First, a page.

Warning: Invalid argument supplied for foreach() in /home/nclexion/public_html/wp-content/themes/jnews/class/ContentTag.php on line 47
Nursing unions have reacted with caution to the government’s new plan for easing the coronavirus lockdown, warning that issues around testing and protective equipment are far from resolved.
In a nationwide broadcast, prime minister Boris Johnson last night laid out a “conditional” roadmap for relaxing restrictions on society in England over the next two months.
“We have been through the initial peak – but it is coming down the mountain that is often more dangerous”
As an immediate change, Mr Johnson said people who were unable to work from home – such as those in construction or manufacturing – should now be “actively encouraged” to return to work.
However, public transport should still be avoided where possible, added Mr Johnson.
The government was issuing new Covid-19 safety guidance for employers and public transport operators, he said.
From this Wednesday, people will be able to take “unlimited” outdoor exercise, including playing sports with household members.
Although Mr Johnson warned that the two-metre social distancing rules would be remain in place, with fines increased for those who flout them.
Step two of the roadmap would take place by 1 June at the earliest and would see the “phased reopening” of shops and primary school pupils allowed back to classrooms in stages.
The government would then look to reopen some hospitality venues and other public places by July at the earliest under stage three of the plan, although social distancing would still be enforced.
However, Mr Johnson stressed that the plan was “conditional”, dependent on how the UK was faring against the government’s five key requirements for easing restrictions.
These include protecting the NHS from being overwhelmed, observing a sustained fall in death rates and keeping the rate of infection under control, and eliminating the risk of a second peak.
Crucially for health and care workers, the fifth condition is ensuring a sufficient supply of personal protective equipment (PPE) to keep staff safe.
Mr Johnson said: “We must sort out our challenges in getting enough PPE to the people who need it, and yes, it is a global problem but we must fix it.”
A new “Covid alert system” has been set up to monitor the UK’s progress in tackling the virus, producing an alert level determined by the virus reproduction rate and number of cases.
“Nursing staff across the UK are imploring the public to remember that this pandemic is far from over”
The scale will run from one to five, with level one meaning the disease is no longer present in the UK, and five meaning the NHS is struggling to cope.
The lockdown rules would be amended according to the UK’s position on the scale, said Mr Johnson. “The higher the level, the tougher and stricter we will have to be,” he warned.
While progress had been made on some of the conditions laid out, “we have by no means fulfilled all of them”, said Mr Johnson, citing testing and tracing as an area in need of further improvement.
He added: “We have been through the initial peak – but it is coming down the mountain that is often more dangerous.
“We have a route, and we have a plan, and everyone in government has the all-consuming pressure and challenge to save lives, restore livelihoods and gradually restore the freedoms that we need. But in the end this is a plan that everyone must make work.”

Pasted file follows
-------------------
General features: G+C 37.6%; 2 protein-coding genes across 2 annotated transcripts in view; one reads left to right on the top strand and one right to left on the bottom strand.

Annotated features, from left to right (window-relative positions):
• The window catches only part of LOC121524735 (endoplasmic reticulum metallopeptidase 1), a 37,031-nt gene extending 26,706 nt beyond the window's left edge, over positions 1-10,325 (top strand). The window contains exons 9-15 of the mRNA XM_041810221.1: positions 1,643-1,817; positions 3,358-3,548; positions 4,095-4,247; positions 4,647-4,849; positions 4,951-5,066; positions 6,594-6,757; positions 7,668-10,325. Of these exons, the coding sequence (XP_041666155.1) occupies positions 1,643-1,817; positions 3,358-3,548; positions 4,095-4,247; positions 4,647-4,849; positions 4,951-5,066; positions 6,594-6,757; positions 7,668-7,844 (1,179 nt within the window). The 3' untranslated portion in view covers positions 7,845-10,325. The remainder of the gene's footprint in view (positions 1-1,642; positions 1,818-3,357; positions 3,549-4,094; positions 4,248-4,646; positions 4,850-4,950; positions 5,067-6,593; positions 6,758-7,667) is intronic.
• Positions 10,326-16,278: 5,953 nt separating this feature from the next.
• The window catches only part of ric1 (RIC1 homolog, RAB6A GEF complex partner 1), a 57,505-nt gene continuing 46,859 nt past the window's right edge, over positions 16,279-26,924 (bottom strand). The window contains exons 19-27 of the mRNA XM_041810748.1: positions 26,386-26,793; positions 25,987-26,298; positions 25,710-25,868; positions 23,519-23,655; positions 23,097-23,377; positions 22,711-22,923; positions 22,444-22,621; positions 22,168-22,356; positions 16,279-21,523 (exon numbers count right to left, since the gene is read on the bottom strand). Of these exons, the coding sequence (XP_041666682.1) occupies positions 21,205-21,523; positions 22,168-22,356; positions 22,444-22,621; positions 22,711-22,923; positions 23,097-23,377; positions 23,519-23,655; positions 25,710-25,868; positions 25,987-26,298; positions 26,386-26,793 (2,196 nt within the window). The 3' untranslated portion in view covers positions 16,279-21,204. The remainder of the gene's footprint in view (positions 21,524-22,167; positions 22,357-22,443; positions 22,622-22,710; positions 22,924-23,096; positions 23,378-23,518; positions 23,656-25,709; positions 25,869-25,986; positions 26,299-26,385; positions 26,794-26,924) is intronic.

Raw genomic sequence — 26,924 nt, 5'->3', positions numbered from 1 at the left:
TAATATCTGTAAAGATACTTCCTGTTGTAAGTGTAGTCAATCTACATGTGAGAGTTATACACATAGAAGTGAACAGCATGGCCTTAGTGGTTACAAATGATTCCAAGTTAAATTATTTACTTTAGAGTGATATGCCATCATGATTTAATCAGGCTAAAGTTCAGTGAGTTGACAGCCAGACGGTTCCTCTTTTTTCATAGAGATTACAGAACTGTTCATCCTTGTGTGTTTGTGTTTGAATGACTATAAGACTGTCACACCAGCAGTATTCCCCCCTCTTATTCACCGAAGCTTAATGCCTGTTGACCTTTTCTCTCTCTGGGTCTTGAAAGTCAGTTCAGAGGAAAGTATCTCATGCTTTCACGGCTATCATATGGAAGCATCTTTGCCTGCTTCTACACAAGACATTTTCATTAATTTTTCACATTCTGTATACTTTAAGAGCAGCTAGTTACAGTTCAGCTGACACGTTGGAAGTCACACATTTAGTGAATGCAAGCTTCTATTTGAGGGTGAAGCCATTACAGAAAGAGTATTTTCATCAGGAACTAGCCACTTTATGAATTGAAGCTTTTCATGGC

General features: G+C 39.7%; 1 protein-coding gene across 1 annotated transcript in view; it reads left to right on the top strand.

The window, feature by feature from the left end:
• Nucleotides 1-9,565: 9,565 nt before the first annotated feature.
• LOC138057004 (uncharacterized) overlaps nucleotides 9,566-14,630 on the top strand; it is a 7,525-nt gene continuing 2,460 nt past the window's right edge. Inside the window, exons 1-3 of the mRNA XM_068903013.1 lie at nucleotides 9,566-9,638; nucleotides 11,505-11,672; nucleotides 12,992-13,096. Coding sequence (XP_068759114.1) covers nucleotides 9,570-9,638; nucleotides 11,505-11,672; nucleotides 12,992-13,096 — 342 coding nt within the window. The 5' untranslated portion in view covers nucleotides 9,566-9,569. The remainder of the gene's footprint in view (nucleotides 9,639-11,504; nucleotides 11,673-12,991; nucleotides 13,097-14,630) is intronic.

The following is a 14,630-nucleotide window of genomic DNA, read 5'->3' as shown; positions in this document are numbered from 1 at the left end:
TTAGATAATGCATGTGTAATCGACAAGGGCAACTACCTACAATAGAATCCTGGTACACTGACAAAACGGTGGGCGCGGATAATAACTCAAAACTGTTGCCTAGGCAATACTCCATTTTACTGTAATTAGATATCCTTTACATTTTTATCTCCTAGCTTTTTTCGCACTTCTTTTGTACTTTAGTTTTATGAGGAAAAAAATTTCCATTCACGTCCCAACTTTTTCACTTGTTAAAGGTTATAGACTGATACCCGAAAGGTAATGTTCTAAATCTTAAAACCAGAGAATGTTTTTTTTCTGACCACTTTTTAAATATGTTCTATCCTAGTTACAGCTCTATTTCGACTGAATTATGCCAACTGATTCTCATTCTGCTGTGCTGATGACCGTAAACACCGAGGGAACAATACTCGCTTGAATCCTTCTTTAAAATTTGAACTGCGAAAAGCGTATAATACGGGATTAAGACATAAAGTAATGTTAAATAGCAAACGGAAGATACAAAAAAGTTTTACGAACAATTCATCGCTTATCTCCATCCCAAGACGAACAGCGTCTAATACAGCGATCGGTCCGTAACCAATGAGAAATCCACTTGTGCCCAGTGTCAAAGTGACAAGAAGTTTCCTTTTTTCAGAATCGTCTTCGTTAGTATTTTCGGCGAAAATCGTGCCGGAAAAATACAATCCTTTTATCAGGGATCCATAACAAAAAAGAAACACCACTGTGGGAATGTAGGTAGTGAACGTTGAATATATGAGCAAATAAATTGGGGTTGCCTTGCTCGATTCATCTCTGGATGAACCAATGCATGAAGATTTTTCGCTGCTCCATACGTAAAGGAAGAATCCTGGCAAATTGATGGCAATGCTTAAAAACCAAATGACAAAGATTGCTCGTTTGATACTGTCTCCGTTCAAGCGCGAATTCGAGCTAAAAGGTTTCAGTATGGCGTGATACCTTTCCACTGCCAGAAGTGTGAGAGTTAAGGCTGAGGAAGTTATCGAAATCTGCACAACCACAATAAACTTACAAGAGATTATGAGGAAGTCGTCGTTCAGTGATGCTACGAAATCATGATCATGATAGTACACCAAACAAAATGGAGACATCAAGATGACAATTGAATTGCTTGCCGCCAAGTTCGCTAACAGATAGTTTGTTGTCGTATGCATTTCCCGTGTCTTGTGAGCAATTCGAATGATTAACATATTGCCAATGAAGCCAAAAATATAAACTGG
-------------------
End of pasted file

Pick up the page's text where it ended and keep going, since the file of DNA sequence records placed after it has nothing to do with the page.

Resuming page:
Mr Johnson was due to set out further details on the roadmap in parliament today.
Responding to the prime minister’s broadcast, Dame Donna Kinnair, Royal College of Nursing chief executive and general secretary, said PPE and testing for staff must be prioritised.
She said: “Nursing staff across the UK are imploring the public to remember that this pandemic is far from over.
“Please think about our health and care workers, working under tremendous pressure, and respect the guidance being given.
“The prime minister has said it is important to ensure nurses and key workers have the protective equipment and testing they need. This has to be a priority.
“Their safety must not be compromised by crowded public transport”
“Until our members report they are getting all they need, it is hard to see how the lockdown could be relaxed further.”
Dave Prentis, general secretary of Unison, echoed Dame Donna’s comments on PPE and testing and also raised concerns about health worker safety on public transport.
He said: “Many health, care and other key workers use trains, buses and tubes to get to work. Their safety must not be compromised by crowded public transport.
“The government must ensure the NHS and the care sector have guaranteed supplies of protective equipment and there’s a comprehensive test, track and trace programme in place before any mass return to work.”
Meanwhile, Dr Chaand Nagpaul, council chair from doctor’s union the British Medical Association, dismissed Mr Johnson’s plan as “too fast, too confusing and too risky” and said it risked allowing a second peak.
He criticised a lack of details over how people returning to work would be protected both at work and on public transport, as well as how social distancing would continue to be monitored when people were allowed more freedom outdoors.
In addition, Dr Nagpaul said the level of testing to monitor the spread of infection remained “far below the capacity needed”.
“It is imperative that we do not risk people mixing with each other without the ability to rigidly adhere to social distancing,” he added.
“Without this assurance, lives are still at risk and the NHS is still at risk
“Much of the government’s management of the Covid-19 pandemic have so far been inconsistent and lacking the absolute caution needed.
“We need to see clear plans and be confident that the shortcomings of the past are not repeated in the road map out of lockdown.”